J. Cole / Cole World: The Sideline Story / Roc Nation
“They say I’m taking long, I tell em patience is a virtue / I’m going all out and bitch I never had a curfew”. One would think such arrogance shouldn’t come from a North Carolina rapper who has yet to see his debut hit store shelves, but for J. Cole it works. The 26-year-old has finally compiled his debut, Cole World: The Sideline Story, and just like the poise he emits, it grooves like a veteran piece. Why you might ask? J. Cole isn’t a lyricist fixed on making a glitzy beat pop just so radio stations shudder. Instead, he’s candid, and at times, isn’t swayed by his surroundings (“Cole World”) and isn’t afraid to show he’s insecure by even going to the lengths of writing a verse from the perspective of a female confronted by the thought of getting an abortion (“Lost Ones”).
Aside from that artful taste, there’s also a longing for genuine production. More than three-quarters of the full-length features J. Cole at the helm, letting Brazilian rhythms act as the essence to impassioned rants (“God’s Gift”) and recreating 90s’ slow jams that accent both Drake and Missy Elliot (“In The Morning”, “Nobody’s Perfect”) and turn whims like “A flower, you are powerful, you do something to me” into sensual adolescent poetry. But there is something The Sideline Story doesn’t fulfill: it’s deprived of that raw impudence that composed Cole’s independent mixes and makes older album cuts – like “Lights Please” – chime with his attitude. In these instances, the rapper makes no mistake at leaving an impression, one that burns with simplicity but becomes your new-found addiction due to the fury being hurled at you while you dive into his driven, stripped-down conscious. It’s a time-consuming trip, but J. Cole makes sure you’re continually trapped in his emotional aura.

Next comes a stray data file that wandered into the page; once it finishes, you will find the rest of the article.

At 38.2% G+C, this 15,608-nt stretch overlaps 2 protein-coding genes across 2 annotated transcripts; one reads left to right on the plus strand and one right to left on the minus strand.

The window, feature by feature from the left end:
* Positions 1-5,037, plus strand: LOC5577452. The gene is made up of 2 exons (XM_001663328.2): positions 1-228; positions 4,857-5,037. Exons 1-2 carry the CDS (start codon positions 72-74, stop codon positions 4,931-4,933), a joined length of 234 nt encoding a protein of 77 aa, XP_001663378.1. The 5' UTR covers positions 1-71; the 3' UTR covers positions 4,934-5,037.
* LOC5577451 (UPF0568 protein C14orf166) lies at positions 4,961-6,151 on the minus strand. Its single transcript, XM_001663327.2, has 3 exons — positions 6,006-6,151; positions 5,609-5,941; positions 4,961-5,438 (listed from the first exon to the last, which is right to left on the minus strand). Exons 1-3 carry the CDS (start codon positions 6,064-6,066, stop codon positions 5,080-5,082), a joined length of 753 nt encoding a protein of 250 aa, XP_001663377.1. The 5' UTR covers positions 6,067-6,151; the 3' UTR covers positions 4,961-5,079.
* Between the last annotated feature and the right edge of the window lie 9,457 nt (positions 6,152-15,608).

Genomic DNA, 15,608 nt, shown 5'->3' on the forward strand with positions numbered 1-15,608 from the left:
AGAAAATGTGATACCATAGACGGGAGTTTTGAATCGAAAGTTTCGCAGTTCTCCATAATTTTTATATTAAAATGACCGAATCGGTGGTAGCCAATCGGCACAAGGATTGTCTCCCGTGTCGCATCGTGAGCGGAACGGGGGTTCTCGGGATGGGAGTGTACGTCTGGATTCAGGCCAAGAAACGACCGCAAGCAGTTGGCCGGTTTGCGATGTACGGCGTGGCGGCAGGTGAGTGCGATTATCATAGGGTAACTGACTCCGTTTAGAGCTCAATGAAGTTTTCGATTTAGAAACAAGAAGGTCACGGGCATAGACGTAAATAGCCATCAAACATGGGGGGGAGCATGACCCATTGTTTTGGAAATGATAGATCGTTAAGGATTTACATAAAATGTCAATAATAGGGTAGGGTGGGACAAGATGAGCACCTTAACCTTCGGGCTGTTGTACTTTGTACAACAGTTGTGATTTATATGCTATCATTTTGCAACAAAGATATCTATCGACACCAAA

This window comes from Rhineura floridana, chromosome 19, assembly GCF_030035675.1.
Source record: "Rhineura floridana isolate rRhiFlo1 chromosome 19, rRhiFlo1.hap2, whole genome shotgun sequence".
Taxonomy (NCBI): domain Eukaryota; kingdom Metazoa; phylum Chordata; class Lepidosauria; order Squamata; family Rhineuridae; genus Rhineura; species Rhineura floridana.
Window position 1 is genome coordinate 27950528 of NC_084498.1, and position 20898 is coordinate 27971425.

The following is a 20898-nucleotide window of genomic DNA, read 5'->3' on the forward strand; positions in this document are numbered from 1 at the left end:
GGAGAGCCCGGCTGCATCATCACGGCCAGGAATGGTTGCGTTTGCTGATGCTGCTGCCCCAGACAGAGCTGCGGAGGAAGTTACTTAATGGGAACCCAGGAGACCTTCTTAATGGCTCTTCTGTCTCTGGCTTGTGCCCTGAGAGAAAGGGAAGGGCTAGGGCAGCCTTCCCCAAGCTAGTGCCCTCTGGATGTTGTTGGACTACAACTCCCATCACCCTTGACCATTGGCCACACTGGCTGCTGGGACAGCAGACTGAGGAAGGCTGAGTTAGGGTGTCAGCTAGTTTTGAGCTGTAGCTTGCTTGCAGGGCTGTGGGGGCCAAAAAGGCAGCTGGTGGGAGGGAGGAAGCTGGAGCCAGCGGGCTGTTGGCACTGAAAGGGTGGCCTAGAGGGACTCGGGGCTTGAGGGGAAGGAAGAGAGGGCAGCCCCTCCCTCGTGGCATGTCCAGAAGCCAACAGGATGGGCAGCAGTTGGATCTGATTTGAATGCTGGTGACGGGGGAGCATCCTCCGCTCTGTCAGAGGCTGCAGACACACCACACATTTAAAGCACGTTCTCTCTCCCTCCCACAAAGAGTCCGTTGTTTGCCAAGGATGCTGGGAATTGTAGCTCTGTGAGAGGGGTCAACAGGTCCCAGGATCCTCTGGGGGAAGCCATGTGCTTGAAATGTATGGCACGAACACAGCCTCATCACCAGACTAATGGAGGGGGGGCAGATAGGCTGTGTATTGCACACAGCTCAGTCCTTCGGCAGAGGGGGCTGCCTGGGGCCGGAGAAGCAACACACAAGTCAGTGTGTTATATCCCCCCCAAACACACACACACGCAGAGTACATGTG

Download: “In The Morning”, “Rise And Shine”, “God’s Gift”
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